In the following months, Mattheij built a proof-of-concept sorting system using, of course, LEGO. He broke the problem down into a series of sub-problems (including "feeding LEGO reliably from a hopper is surprisingly hard," one of those facts of nature that will stymie even the best system design). After tinkering with the prototype at length, he expanded the system to a surprisingly complex system of conveyer belts (powered by a home treadmill), various pieces of cabinetry, and "copious quantities of crazy glue."

Here's a video showing the current system running at low speed:

The key part of the system was running the bricks past a camera paired with a computer running a neural net-based image classifier. That allows the computer (when sufficiently trained on brick images) to recognize bricks and thus categorize them by color, shape, or other parameters. Remember that as bricks pass by, they can be in any orientation, can be dirty, can even be stuck to other pieces. So having a flexible software system is key to recognizing—in a fraction of a second—what a given brick is, in order to sort it out. When a match is found, a jet of compressed air pops the piece off the conveyer belt and into a waiting bin.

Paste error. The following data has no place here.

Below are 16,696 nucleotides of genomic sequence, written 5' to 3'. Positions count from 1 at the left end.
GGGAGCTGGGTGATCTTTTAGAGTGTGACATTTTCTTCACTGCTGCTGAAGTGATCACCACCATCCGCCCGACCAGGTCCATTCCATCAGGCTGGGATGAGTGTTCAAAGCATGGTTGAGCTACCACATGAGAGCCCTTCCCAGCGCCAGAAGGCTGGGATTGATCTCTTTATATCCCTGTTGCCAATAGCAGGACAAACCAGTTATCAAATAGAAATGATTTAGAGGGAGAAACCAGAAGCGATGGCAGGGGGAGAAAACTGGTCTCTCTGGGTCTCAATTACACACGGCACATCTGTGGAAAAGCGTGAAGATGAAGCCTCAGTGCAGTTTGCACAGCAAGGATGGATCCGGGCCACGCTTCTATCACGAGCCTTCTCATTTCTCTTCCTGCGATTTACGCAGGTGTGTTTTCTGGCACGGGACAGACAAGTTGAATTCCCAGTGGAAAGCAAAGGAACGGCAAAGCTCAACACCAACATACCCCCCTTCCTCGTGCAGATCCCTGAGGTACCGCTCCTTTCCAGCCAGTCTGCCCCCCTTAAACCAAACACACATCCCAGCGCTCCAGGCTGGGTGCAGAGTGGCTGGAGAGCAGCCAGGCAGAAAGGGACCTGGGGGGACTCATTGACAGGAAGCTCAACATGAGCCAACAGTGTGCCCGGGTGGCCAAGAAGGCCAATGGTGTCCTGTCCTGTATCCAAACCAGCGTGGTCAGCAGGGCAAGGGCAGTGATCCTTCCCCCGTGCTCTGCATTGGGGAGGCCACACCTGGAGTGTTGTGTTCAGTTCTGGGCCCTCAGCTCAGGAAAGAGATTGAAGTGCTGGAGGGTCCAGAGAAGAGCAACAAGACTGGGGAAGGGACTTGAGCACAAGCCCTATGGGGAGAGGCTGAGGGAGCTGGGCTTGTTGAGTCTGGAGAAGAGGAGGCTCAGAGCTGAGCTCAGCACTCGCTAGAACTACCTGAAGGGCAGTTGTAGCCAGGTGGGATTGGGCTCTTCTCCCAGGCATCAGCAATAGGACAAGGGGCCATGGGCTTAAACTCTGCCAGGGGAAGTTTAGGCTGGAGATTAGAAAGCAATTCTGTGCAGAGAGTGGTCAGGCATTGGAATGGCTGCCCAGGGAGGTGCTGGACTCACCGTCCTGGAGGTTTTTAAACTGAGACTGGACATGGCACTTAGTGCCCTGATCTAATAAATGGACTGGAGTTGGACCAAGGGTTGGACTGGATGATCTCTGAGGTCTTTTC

After much experimentation, Mattheij rewrote the software (several times in fact) to accomplish a variety of basic tasks. At its core, the system takes images from a webcam and feeds them to a neural network to do the classification. Of course, the neural net needs to be "trained" by showing it lots of images, and telling it what those images represent. Mattheij's breakthrough was allowing the machine to effectively train itself, with guidance: Running pieces through allows the system to take its own photos, make a guess, and build on that guess. As long as Mattheij corrects the incorrect guesses, he ends up with a decent (and self-reinforcing) corpus of training data. As the machine continues running, it can rack up more training, allowing it to recognize a broad variety of pieces on the fly.

Here's another video, focusing on how the pieces move on conveyer belts (running at slow speed so puny humans can follow). You can also see the air jets in action:

In an email interview, Mattheij told Mental Floss that the system currently sorts LEGO bricks into more than 50 categories. It can also be run in a color-sorting mode to bin the parts across 12 color groups. (Thus at present you'd likely do a two-pass sort on the bricks: once for shape, then a separate pass for color.) He continues to refine the system, with a focus on making its recognition abilities faster. At some point down the line, he plans to make the software portion open source. You're on your own as far as building conveyer belts, bins, and so forth.